Just because it’s the middle of the summer doesn’t mean you should be ignoring the college basketball world. A lot has happened over the past week, so let’s catch up with everything you need to know.
The Smart Choice
As they did in March, the Ivy League is leading the way in making a decision on sports during a pandemic. On Wednesday, a representative from the league informed the Associated Press that all fall sports have been canceled.
The Ivy League will not hold sporting events until at least Jan. 1. This will cancel the season for sports like football and soccer and also preclude the Ivy League’s basketball teams from playing non-conference games scheduled before Jan. 1.
There has been no decision whether the Ivy League will try to play fall sports in the spring. There is also no guarantee that basketball will return in 2021 if things don’t improve naturally.
Shut It Down
Earlier this week, Louisville became the latest college basketball program to suspend voluntary workouts after two players tested positive for COVID-19. Both players were asymptomatic and have been quarantined along with everyone who had contact with them.
Louisville’s voluntary workouts began on June 8, with July 20 being the date set by the NCAA for when required activities can begin.
So That’s Bad
Iowa State guard Rasir Bolton, who transferred to the Cyclones from Penn State last summer, has shared that he transferred because of an insensitive comment made by head coach Pat Chambers. Chambers has admitted and apologized for telling Bolton that he had a “noose” around his neck.
Bolton believes that the comment wasn’t a “slip of the tongue” based on his past experiences with his former head coach. He reported the comment to the athletic department, which referred him to a psychologist.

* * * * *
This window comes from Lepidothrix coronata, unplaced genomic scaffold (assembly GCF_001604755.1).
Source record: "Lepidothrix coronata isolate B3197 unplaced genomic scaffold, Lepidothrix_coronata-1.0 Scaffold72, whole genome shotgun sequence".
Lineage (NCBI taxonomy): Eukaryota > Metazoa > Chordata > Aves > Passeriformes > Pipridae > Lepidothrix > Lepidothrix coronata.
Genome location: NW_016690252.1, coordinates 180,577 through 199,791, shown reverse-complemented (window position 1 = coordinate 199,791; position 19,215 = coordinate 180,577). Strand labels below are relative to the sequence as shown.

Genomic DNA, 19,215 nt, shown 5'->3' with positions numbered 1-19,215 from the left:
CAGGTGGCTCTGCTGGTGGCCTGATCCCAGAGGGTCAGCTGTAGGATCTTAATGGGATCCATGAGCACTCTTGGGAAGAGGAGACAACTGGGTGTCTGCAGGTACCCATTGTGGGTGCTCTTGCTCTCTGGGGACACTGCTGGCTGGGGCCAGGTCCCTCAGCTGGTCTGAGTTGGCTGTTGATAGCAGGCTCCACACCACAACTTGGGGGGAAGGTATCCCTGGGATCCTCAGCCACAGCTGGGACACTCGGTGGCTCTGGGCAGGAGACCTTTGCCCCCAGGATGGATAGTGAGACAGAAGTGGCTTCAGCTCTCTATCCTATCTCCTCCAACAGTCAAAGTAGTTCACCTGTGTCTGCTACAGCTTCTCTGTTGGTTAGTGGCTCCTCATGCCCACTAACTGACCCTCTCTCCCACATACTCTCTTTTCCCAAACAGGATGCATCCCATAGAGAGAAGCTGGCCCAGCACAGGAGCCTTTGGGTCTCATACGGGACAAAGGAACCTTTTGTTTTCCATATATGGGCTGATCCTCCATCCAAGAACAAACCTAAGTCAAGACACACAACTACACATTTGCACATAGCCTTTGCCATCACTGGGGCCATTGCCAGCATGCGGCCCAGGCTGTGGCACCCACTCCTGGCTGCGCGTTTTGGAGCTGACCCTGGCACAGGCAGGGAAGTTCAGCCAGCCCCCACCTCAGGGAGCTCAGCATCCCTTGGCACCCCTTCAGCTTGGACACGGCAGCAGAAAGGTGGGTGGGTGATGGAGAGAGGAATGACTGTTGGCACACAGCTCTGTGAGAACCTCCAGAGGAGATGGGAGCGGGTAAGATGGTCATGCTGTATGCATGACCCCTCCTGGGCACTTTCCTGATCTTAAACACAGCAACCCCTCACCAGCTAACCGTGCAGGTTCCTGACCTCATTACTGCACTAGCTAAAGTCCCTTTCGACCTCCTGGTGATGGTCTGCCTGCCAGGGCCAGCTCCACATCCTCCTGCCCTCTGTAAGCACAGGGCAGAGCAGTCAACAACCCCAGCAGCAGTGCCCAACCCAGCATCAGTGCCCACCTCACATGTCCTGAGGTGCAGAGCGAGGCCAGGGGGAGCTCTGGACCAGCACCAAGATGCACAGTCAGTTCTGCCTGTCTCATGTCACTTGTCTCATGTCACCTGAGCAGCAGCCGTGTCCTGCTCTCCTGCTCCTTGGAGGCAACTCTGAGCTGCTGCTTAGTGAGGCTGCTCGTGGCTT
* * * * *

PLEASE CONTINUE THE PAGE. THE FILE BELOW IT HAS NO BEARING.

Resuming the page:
Bolton says he was ostracized by his teammates and never received an apology after confronting Chambers, both of which were factors in his decision to transfer. Chambers has since issued an apology on social media.
In a shocking move, five-star recruit Makur Maker passed on scholarship offers to programs like UCLA, Kentucky, and Memphis and made a verbal commitment to play college basketball at Howard.
“I need to make the HBCU movement real so that others will follow,” said Maker, who is the younger brother of NBA player Thon Maker. The 6-11 forward is considered a top-20 prospect with NBA talent, and his decision to attend an HBCU rather than a traditional basketball powerhouse could set a precedent for other top players.
Florida guard Tre Mann has withdrawn his name from the NBA Draft and will return to the Gators for his sophomore season. Mann averaged just 5.3 points per game last season while coming off the bench.
However, he’s now in a position to start for Florida after point guard Andrew Nembhard transferred to Gonzaga last month. Florida also returns Scottie Lewis and Ques Glover and will welcome Cleveland State transfer Tyree Appleby, giving them a backcourt that looks strong on paper heading into next season.
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